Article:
marketplace following field trials. Since the evolution of
molecular, combinatorial and green chemistry techniques, our
approach to new discoveries in agrochemicals has fundamentally
changed. The availability of biopesticides, transgenic crops,
natural products, pest control agents with innovative modes of
action and structures that allow rapid conversion to nontoxic
metabolites allows us to use these products in a sustainable and
effective manner called "best management strategies." These tools
have issued in a new generation of pest control based on human
safety, environmental stewardship, and resistance management.
In his insightful new book, Holy Shit: Managing Manure to Save Mankind, contrary farmer Gene Logsdon provides the inside story of manure-our greatest, yet most misunderstood, natural resource. He begins by lamenting a modern society that not only throws away both animal and human manure-worth billions of dollars in fertilizer value-but that spends a staggering amount of money to do so. This wastefulness makes even less sense as the supply of mined or chemically synthesized fertilizers dwindles and their cost skyrockets. In fact, he argues, if we do not learn how to turn our manures into fertilizer to keep food production in line with increasing population, our civilization, like so many that went before it, will inevitably decline.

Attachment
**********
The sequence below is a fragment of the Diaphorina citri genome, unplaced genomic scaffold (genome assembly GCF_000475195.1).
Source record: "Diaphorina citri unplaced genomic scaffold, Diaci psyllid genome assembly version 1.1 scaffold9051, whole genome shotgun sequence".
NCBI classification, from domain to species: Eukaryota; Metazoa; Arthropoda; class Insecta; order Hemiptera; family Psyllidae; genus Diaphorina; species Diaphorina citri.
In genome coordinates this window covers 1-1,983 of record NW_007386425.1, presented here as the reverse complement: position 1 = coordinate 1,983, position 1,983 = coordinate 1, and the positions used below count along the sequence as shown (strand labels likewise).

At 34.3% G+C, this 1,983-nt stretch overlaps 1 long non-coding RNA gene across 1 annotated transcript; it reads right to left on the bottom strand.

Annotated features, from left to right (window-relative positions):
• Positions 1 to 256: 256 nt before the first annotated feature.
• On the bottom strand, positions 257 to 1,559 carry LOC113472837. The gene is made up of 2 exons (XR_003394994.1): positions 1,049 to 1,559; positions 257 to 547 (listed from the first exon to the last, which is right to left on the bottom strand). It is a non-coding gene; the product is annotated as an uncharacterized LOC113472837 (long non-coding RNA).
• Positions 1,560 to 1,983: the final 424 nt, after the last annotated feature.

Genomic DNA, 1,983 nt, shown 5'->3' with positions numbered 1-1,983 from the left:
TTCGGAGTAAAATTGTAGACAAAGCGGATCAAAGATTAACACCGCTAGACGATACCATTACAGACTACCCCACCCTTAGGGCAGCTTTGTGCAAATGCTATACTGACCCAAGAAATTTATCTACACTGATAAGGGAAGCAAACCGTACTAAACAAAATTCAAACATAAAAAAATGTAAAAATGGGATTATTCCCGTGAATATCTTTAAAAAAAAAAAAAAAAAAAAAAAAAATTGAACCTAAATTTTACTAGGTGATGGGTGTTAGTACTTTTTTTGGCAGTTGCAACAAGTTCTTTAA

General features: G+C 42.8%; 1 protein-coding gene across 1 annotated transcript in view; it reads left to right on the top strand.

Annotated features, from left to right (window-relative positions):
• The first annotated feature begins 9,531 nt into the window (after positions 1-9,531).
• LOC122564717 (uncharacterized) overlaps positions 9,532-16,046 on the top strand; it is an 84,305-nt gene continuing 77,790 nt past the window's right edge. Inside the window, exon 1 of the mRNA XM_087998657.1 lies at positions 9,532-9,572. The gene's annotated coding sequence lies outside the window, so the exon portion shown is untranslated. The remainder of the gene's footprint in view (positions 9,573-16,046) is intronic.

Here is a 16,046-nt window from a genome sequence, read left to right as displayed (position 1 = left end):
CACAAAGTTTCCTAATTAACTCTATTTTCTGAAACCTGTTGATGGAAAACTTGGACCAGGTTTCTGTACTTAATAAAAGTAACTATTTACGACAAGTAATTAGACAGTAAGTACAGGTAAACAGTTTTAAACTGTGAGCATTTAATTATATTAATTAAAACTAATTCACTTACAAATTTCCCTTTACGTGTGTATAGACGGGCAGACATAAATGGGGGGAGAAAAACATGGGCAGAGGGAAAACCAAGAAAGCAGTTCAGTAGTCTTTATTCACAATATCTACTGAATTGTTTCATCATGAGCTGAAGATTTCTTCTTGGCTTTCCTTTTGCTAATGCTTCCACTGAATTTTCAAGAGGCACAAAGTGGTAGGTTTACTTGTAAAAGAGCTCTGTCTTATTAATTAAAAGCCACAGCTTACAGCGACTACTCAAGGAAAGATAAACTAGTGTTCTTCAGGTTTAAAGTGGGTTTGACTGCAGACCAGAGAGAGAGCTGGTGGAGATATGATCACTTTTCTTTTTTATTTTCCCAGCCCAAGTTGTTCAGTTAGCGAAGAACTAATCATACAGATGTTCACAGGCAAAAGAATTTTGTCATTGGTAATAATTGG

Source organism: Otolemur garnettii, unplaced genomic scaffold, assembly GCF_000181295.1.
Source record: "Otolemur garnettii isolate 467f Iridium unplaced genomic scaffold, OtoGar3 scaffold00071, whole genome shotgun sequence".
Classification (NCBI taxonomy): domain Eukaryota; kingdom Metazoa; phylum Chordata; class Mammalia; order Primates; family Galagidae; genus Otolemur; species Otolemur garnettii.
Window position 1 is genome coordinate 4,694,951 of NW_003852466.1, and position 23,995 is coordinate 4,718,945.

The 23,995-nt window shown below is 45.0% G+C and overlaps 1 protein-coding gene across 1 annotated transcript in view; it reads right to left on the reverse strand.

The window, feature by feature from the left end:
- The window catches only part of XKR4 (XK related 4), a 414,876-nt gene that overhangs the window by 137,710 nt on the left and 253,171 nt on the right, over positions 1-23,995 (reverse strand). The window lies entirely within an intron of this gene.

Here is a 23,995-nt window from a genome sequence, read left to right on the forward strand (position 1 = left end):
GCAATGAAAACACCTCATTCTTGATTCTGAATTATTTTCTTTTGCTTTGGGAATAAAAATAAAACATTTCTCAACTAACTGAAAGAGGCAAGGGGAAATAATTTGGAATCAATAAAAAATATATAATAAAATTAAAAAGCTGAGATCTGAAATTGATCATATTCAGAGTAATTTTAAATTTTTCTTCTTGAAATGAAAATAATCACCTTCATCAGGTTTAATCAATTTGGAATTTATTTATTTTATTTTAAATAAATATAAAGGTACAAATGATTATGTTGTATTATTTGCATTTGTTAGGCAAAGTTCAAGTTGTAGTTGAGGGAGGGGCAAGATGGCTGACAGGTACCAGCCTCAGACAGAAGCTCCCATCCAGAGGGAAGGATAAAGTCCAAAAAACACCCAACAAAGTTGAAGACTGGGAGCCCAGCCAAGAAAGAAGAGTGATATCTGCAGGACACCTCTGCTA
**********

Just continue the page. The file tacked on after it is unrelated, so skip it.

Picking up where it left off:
With his trademark humor, his years of experience writing about both farming and waste management, and his uncanny eye for the small but important details, Logsdon artfully describes how to manage farm manure, pet manure and human manure to make fertilizer and humus. He covers the field, so to speak, discussing topics like:
How to select the right pitchfork for the job and use it correctly
How to operate a small manure spreader
How to build a barn manure pack with farm animal manure
How to compost cat and dog waste
How to recycle toilet water for irrigation purposes, and
How to get rid ourselves of our irrational paranoia about feces and urine.
Gene Logsdon does not mince words. This fresh, fascinating and entertaining look at an earthy, but absolutely crucial subject, is a small gem and is destined to become a classic of our agricultural literature.